We developed a Markov decision model to compare costs and effectiveness of a modified DPP intervention with usual care during a 3-year period. Input parameters included costs and outcomes from 2 projects that implemented a community-based modified DPP for participants with metabolic syndrome, and from other sources. The model discounted future costs and benefits by 3% annually.
We assessed the cost-effectiveness of a community-based, modified Diabetes Prevention Program (DPP) designed to reduce risk factors for type 2 diabetes and cardiovascular disease.
At 12 months, usual care reduced relative risk of metabolic syndrome by 12.1%. A modified DPP intervention reduced relative risk by 16.2% and yielded life expectancy gains of 0.01 quality-adjusted life-years (3.67 days) at an incremental cost of $34.50 ($3,420 per quality-adjusted life-year gained). In 1-way sensitivity analyses, results were sensitive to probabilities that risk factors would be reduced with or without a modified DPP and that patients would enroll in an intervention, undergo testing, and acquire diabetes with or without an intervention if they were risk-factor-positive. Results were also sensitive to utilities for risk-factor-positive patients. In probabilistic sensitivity analysis, the intervention cost less than $20,000 per quality-adjusted life-year gained in approximately 78% of model iterations.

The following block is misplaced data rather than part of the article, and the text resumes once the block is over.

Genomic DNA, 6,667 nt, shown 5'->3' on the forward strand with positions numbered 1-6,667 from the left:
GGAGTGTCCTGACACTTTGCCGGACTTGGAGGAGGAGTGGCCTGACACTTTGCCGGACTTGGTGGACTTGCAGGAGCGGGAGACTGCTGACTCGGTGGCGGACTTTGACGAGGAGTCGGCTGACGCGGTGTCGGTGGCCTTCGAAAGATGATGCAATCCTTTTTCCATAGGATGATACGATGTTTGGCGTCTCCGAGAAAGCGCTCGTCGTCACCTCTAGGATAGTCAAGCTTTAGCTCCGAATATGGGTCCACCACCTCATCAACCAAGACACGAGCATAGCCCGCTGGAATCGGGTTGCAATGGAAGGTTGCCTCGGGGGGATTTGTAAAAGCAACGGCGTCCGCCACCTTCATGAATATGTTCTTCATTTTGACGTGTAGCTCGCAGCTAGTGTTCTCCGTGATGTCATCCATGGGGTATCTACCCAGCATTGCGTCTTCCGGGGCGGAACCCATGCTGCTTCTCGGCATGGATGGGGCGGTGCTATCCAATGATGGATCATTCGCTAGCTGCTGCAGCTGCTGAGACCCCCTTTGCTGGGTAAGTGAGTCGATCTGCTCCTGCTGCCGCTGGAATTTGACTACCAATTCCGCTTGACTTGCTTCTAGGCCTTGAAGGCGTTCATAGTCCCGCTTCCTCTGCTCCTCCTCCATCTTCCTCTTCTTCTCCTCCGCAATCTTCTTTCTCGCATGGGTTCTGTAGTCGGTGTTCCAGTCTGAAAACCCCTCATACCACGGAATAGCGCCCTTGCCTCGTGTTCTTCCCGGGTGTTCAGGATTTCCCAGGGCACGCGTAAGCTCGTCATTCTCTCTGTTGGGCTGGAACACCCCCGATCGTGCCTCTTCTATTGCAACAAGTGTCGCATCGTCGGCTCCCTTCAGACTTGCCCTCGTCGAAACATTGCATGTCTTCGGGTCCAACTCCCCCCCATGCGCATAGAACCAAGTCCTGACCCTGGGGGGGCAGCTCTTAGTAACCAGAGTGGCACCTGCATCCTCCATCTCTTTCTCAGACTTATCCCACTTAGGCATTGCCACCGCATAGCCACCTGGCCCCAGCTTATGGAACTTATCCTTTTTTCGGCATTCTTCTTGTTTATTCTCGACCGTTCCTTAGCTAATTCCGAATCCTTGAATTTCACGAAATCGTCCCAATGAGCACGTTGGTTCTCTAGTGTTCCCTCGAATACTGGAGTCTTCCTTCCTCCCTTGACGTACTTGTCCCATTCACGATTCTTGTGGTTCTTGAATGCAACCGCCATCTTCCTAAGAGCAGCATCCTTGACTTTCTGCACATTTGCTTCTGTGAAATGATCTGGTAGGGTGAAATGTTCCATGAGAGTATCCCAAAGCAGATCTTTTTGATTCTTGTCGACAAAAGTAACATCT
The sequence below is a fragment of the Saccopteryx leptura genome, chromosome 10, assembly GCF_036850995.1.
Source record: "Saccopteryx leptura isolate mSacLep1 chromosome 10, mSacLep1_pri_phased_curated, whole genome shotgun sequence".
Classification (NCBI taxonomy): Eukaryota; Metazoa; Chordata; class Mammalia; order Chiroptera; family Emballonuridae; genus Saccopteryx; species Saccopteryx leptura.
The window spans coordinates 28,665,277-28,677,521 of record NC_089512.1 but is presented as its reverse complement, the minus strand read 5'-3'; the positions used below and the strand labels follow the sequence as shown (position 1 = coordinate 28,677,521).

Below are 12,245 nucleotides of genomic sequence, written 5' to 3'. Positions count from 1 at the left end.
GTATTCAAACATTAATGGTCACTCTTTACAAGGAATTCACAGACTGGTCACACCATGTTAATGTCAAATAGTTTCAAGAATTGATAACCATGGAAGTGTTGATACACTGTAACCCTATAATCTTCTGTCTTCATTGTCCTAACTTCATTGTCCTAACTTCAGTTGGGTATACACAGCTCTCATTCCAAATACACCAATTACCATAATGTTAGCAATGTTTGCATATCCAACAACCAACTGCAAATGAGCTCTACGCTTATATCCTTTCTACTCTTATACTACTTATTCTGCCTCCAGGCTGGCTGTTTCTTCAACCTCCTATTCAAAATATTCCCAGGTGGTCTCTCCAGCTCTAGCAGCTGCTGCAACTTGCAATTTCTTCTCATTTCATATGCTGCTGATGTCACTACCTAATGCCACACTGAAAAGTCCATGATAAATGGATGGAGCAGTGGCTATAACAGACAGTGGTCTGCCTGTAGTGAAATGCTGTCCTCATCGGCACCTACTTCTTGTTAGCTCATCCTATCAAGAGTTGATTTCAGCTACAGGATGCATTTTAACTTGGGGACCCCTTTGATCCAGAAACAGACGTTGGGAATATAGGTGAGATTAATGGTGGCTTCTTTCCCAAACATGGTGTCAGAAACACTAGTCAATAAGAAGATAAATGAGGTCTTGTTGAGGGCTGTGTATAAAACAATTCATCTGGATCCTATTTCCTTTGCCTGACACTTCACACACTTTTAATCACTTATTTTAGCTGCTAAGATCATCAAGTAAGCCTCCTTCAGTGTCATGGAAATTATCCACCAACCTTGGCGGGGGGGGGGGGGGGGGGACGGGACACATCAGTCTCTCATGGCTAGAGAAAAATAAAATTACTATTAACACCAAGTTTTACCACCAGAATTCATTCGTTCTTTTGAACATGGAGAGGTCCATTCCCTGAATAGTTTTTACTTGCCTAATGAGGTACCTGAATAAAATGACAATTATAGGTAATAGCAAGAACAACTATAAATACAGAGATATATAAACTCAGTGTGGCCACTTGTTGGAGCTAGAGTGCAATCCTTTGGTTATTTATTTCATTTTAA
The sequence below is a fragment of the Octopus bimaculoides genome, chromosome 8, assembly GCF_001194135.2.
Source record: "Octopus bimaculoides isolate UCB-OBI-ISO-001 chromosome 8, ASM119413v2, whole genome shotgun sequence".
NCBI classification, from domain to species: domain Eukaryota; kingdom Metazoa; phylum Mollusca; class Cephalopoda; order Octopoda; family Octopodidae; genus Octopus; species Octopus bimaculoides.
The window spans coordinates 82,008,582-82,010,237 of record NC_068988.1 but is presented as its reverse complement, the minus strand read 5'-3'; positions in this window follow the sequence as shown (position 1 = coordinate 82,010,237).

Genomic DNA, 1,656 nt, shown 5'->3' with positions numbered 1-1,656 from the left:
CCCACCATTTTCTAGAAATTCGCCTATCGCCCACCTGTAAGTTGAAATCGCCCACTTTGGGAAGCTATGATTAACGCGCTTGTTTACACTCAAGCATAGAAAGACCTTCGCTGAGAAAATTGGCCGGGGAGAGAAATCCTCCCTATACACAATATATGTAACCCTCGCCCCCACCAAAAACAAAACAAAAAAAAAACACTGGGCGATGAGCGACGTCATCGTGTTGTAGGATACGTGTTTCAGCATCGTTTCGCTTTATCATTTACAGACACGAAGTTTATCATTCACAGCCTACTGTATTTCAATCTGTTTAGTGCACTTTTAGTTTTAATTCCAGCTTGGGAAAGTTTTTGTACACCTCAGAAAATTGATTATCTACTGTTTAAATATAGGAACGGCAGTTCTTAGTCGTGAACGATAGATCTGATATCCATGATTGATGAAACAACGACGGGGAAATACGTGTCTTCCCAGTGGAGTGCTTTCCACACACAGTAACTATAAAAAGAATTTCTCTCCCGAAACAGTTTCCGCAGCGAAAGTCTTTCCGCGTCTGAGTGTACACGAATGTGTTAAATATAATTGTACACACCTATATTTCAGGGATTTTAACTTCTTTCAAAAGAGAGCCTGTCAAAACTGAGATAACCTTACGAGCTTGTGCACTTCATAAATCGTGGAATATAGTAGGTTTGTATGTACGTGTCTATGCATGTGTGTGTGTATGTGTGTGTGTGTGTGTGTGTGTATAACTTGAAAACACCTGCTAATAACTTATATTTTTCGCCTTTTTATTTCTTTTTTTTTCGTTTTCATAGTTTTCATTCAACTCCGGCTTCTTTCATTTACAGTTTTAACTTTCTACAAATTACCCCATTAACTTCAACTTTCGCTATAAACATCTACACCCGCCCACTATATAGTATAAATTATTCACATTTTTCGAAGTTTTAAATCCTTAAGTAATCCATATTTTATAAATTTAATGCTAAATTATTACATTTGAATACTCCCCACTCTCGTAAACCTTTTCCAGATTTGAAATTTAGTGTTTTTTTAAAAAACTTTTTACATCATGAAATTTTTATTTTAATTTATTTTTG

We consider the modified DPP delivered in community and primary care settings a sound investment.